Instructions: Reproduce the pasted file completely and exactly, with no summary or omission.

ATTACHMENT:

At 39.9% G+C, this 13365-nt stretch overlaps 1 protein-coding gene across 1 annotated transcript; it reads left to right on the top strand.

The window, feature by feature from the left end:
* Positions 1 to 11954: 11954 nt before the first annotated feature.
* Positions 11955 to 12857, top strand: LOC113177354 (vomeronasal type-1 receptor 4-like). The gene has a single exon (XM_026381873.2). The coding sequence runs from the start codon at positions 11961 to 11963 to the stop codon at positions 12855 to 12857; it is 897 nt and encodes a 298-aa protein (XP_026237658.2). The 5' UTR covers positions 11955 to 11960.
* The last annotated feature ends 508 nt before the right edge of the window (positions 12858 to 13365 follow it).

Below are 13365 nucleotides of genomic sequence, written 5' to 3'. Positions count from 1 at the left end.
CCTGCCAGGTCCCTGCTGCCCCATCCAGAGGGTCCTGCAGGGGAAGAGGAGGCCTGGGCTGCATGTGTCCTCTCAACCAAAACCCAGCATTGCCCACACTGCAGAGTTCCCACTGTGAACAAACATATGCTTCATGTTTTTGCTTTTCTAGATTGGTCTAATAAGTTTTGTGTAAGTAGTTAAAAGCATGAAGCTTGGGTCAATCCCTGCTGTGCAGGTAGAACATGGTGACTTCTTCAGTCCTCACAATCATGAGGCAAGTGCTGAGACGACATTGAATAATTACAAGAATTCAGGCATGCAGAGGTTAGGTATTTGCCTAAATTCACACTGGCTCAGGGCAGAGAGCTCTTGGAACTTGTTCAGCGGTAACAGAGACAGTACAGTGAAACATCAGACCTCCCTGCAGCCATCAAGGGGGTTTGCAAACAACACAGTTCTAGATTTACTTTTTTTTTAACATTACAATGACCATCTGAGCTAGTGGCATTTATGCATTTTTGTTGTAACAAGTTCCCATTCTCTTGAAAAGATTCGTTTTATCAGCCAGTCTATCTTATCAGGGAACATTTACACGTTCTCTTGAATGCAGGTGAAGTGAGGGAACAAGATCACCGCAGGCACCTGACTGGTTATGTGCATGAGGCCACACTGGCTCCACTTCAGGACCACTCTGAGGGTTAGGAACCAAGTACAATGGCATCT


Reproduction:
At 39.9% G+C, this 13365-nt stretch overlaps 1 protein-coding gene across 1 annotated transcript; it reads left to right on the top strand.

The window, feature by feature from the left end:
* Positions 1 to 11954: 11954 nt before the first annotated feature.
* Positions 11955 to 12857, top strand: LOC113177354 (vomeronasal type-1 receptor 4-like). The gene has a single exon (XM_026381873.2). The coding sequence runs from the start codon at positions 11961 to 11963 to the stop codon at positions 12855 to 12857; it is 897 nt and encodes a 298-aa protein (XP_026237658.2). The 5' UTR covers positions 11955 to 11960.
* The last annotated feature ends 508 nt before the right edge of the window (positions 12858 to 13365 follow it).

Below are 13365 nucleotides of genomic sequence, written 5' to 3'. Positions count from 1 at the left end.
CCTGCCAGGTCCCTGCTGCCCCATCCAGAGGGTCCTGCAGGGGAAGAGGAGGCCTGGGCTGCATGTGTCCTCTCAACCAAAACCCAGCATTGCCCACACTGCAGAGTTCCCACTGTGAACAAACATATGCTTCATGTTTTTGCTTTTCTAGATTGGTCTAATAAGTTTTGTGTAAGTAGTTAAAAGCATGAAGCTTGGGTCAATCCCTGCTGTGCAGGTAGAACATGGTGACTTCTTCAGTCCTCACAATCATGAGGCAAGTGCTGAGACGACATTGAATAATTACAAGAATTCAGGCATGCAGAGGTTAGGTATTTGCCTAAATTCACACTGGCTCAGGGCAGAGAGCTCTTGGAACTTGTTCAGCGGTAACAGAGACAGTACAGTGAAACATCAGACCTCCCTGCAGCCATCAAGGGGGTTTGCAAACAACACAGTTCTAGATTTACTTTTTTTTTAACATTACAATGACCATCTGAGCTAGTGGCATTTATGCATTTTTGTTGTAACAAGTTCCCATTCTCTTGAAAAGATTCGTTTTATCAGCCAGTCTATCTTATCAGGGAACATTTACACGTTCTCTTGAATGCAGGTGAAGTGAGGGAACAAGATCACCGCAGGCACCTGACTGGTTATGTGCATGAGGCCACACTGGCTCCACTTCAGGACCACTCTGAGGGTTAGGAACCAAGTACAATGGCATCT